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    It's not the fixed formations that are an issue, the bigger concern is the likely higher axle loadings with articulated and Talgo type stock, though I believe that articulated bogies can actually exert lower track forces than conventional bogie stock so it's not a clear cut argument. There are also gauge clearance issues on curves to be considered, which differ for articulated stock compared to conventional stock - shorter vehicles are often utilised as part of the solution.
    --- old post above --- --- new post below ---
    Is there any technical reason why a high floor variant of the Talgo could not be developed if there was the will to do so? The TGV-derived Eurostar can cope with both high and low height platforms, for example, though it's not clear to me if this required any alteration to the floor height compared to prior TGV designs.
     
  9. jopsuk

    jopsuk Veteran Member

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    There's nothing to stop Talgo bidding for the stock for HS2 when the time comes, though the tilt system would be of little of benefit on a pure high speed line with no "classic" line running. The carriage sets can be built without the tilt system, simplifying them.
     
  10. D365

    D365 Established Member

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    Don't suppose they'd be interested in supplying a tilt-capable classic-compatible set, for the WCML portion?
     
  11. jopsuk

    jopsuk Veteran Member

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    it would have to use entirely different technology to what they make, so I doubt it.
     
  12. 47802

    47802 Established Member

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    Putting it another way why do we Talgo trains in the UK.
     
  13. HSTEd

    HSTEd Established Member

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    You would actually have to do proper gauge clearance since the passive tilt on the Talgo carriages is very difficult to restrain based on location.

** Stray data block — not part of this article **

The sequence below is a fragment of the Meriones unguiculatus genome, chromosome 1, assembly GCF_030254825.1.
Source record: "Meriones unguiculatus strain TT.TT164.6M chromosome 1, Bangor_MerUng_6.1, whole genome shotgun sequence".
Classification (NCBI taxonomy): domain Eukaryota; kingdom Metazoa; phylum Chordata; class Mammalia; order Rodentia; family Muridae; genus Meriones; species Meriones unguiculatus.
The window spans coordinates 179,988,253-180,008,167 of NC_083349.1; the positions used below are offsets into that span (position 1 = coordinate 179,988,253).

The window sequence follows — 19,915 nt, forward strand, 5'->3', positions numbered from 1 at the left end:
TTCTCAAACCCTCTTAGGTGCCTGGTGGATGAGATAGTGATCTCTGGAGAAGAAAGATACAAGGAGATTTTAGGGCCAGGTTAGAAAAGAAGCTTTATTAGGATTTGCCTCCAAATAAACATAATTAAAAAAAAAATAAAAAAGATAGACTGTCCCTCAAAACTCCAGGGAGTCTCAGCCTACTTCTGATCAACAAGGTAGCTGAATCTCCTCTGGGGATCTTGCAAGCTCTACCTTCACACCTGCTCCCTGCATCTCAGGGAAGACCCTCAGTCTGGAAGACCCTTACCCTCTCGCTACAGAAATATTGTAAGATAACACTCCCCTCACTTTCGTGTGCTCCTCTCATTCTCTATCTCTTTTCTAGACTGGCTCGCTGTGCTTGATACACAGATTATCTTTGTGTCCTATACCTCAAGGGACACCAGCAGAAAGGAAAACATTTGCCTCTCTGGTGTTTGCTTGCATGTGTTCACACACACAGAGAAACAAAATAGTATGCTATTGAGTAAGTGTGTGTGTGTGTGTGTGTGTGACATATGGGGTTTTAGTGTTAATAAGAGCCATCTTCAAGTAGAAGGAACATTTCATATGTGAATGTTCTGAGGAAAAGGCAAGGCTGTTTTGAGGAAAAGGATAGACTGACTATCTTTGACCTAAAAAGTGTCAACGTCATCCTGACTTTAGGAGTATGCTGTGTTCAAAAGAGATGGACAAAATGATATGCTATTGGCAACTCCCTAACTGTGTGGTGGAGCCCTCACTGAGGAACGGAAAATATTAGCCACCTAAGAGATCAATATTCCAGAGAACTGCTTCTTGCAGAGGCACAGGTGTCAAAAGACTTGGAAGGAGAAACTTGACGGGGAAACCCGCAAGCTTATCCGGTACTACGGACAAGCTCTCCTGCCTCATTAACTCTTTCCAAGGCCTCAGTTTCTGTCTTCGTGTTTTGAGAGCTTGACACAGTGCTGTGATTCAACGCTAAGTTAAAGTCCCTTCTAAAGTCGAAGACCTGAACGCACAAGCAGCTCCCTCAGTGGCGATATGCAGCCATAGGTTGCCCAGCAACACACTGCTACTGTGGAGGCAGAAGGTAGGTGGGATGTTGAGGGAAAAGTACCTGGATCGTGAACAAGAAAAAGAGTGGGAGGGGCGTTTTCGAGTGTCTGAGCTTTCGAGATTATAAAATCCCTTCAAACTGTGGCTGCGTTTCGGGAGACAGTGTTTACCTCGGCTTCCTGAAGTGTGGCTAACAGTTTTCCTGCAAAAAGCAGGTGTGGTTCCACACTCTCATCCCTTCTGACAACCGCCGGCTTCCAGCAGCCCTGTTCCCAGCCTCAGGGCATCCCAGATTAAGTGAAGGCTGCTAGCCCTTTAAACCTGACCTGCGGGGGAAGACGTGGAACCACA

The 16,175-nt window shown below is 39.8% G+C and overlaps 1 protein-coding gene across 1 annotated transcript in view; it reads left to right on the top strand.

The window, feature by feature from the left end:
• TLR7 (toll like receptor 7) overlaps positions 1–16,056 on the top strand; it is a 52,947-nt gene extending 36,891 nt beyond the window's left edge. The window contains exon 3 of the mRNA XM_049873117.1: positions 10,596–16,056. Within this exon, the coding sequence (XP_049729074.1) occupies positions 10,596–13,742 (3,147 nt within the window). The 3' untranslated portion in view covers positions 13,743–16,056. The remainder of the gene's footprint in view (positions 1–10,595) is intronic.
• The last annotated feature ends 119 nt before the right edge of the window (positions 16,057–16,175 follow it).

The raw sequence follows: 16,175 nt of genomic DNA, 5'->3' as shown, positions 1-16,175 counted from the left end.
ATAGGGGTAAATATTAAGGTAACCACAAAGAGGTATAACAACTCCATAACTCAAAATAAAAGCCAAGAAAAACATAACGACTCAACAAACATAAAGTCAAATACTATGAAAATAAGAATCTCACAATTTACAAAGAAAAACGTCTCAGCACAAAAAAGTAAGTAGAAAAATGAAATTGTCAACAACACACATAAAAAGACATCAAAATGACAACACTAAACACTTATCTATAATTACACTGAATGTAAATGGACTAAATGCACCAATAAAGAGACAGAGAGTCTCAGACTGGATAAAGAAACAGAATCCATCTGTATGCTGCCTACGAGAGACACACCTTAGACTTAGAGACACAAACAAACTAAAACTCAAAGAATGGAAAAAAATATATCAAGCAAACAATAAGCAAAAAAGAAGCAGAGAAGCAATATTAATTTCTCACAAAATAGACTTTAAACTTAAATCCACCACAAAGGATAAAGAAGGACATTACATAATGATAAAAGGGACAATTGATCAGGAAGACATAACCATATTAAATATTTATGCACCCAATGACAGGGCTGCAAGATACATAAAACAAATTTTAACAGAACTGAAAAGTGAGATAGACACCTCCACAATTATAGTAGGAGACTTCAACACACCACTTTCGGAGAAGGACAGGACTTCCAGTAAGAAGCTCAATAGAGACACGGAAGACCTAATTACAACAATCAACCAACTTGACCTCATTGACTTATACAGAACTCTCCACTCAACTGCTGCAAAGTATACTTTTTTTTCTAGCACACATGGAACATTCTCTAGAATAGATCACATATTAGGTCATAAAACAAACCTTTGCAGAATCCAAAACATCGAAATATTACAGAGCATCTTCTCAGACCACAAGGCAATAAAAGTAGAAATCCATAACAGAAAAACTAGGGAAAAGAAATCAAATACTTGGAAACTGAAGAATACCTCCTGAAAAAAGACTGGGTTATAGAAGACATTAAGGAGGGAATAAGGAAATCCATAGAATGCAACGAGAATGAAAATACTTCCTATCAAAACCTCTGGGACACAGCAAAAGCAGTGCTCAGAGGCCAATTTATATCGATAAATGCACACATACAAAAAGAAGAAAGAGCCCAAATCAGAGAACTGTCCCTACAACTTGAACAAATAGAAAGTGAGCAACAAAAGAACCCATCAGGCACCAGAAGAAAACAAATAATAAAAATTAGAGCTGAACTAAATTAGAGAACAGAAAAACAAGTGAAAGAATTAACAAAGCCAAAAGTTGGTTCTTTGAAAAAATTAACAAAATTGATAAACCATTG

Of course we might, like the Japanese, need tilting trains on high speed lines eventually..... when 450km/h comes along or something.
     
  14. 61653 HTAFC

    61653 HTAFC Established Member

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    Isn't the whole point of the Talgo design the ability to have a low floor? On that basis a high floor version would be pointless. There's no reason why we couldn't have articulation (370s were, and 373s are), but it does lead to higher track access charges, as the weight is spread over fewer axles.
     
  15. Jamesb1974

    Jamesb1974 Member

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    Deleted
     
    Last edited: 8 Aug 2016
  16. MCR247

    MCR247 Established Member

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    A solution looking for a problem!
     
  17. Chris125

    Chris125 Established Member

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    The obvious reason Talgo technology isn't in use here is that none of their designs are compatible with our network and there's no obvious advantage to using it.
     
  18. HowardGWR

    HowardGWR Established Member

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    The question was whether they *could* be used here if the design were modified appropriately. Thanks to those who explored the question further, in the above discussion. Their advantage lies in the use of 'lean on' two wheel coaches, as I understand it, thus saving cost and giving a smooth ride. I suppose we shall see if they tender for HS2 captive stock, although the above replies seem to indicate they could try for CC stock too.
     
  19. Chris125

    Chris125 Established Member

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    Surely anything could be used here if modified appropriately, but there needs to be a justification for doing so.